The Voice of the Bar

by George Albert Leddy

Twas payday – the boys were all gathered
At Dugan’s saloon; for ‘twas there,
In that “Gambling Hell,” as they called it;
Though the sign read “The Grizzly Bear”;
Where the gang from the boy in his twenties,
To the old, grisly, bearded and gray;
Up from the underground coal mines
Would gather each night to be gay.

The room, it was scented with liquor,
And dimmed with the smoke of the weed;
And rough with the voice of a miner
Who bragged of some terrible deed.
When a voice, like the rumble of thunder,
Caused each ruffian to shrink in affright;
As the bar took the form of a demon,
And roared, “I am speaker tonight!”

“You must listen to me!” the Bar thundered;
“For years, I have listened to you!
You thought me a friend, good and faithful;
And I’ve stood by you well, it is true.
Why, I knew your grisly ancestors;
I remember the day of your birth;
How they boasted and bragged of their offspring;
‘Twas I who knew well of your worth.

“I swore that my slave I would make you;
You’d toil, and I’d capture the gold;
And that oath I have kept, never failing;
I’ve held them, the young and the old.
I’ve watched them grow-up from the cradle;
I wait ‘till they pass by my door;
I hold out a glass of my liquor:
‘Just one, Boy; just one,’ I implore.

“At first, he hesitates, but I press him;
I urge him, ‘till I make him think
That he won’t be a man like his daddy,
Until he has learned how to drink.
One drink, then my heartless-breast holds him;
One drink, and my cursed work is done.
Then I sneer as I list’ to your boasting;
I sneer, for I’ve captured your son.

“I’ll tell you of crimes I have witnessed;
All done by agent ‘Old Rum;’
Whom I have trained ‘till he knows well as me,
The man with the gold from the bum.
The man with the gold, how I greet him,
And deal-out the best that I hold;
‘Till his brain is a wreck; his eyes blinded;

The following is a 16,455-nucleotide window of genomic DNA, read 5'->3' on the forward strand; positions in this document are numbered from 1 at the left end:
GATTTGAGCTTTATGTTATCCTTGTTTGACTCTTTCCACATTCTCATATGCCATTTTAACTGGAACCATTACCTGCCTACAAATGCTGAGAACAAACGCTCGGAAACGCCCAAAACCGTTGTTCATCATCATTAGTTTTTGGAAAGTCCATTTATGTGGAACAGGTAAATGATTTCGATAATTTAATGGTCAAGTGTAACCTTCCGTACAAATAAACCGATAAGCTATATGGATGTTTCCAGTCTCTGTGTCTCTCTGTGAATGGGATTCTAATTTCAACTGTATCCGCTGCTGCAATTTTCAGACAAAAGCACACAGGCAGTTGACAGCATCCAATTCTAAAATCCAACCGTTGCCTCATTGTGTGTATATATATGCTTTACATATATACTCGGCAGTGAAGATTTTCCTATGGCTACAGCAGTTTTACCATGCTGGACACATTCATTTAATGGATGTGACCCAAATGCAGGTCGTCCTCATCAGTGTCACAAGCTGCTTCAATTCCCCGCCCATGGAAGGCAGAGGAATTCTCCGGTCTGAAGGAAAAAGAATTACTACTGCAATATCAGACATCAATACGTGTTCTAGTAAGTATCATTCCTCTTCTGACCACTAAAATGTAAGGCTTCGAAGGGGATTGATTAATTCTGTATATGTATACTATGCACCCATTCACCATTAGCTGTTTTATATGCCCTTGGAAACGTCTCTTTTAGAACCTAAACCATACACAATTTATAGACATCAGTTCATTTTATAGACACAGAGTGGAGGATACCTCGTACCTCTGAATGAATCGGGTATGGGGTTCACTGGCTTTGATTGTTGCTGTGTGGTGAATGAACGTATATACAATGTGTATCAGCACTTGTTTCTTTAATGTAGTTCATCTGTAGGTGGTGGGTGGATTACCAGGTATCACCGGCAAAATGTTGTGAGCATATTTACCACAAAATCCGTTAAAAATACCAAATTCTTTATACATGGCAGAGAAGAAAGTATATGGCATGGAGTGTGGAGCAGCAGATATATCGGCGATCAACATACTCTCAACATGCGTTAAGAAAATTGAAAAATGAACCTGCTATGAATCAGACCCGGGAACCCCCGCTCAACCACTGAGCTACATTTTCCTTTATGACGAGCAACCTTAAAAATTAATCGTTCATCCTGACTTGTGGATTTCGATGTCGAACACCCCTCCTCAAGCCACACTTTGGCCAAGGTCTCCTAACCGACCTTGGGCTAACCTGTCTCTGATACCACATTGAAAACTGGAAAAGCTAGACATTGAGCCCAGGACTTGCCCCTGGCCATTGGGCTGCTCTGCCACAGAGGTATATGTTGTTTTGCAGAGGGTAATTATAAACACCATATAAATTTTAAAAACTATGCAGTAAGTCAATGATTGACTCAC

And my coffers are banking his gold.

“Though his pockets are empty, he lingers;
He pleads for ‘One-more,’ then he’ll go.
Then I scoff at the fate of the drunkard,
Who through me has fallen so low.
But I care not for him, and I cast him
A wreck on life’s wild, raging sea;
Where the cursed, famished waves of wrecked manhood
Will carry my victim from me.

“The sweetheart, the mother, the children;
Who cursed me in hate from the start;
I get them; I hold them; I starve them;
And rejoice when I’ve broken their hearts.
I’ve gazed on the face of the widow,
And the children who feel the disgrace;
‘Till their poor hearts, from sorrow, cease beating;
And they pass to the last resting place.

“Why, I’ve seen men losing their fortunes;
By dice or by shuffling the deck.
I’ve seen men lay dying from gunshot;
I’ve seen men strung-up by the neck;
I’ve seen men cut-down in fair battle;
I’ve seen daggers thrust from behind;
I’ve seen loving brother, kill brother;
When friend, Rum, had stricken them blind.

“Now I gaze on a desolate churchyard,
Where my victims I’ve sent, one by one;
And I sneer like a miserable hell-fiend
At the damnable work I have done.”

Then the room, it grew dark, and the monster
Once again took the form as of old;
With it’s agent, “Old Rum,” standing promptly;
Waiting and watching for gold.

Then the smoke from the rear told the miners:
The Bar had been conquered, at last;
For a Power, more true, had invaded;
It burns to the ground, quick and fast.
And there every grizzly, old miner
Stood still in that liberty light;
Now freed from that damnable demon
By the lesson they’d learned that night.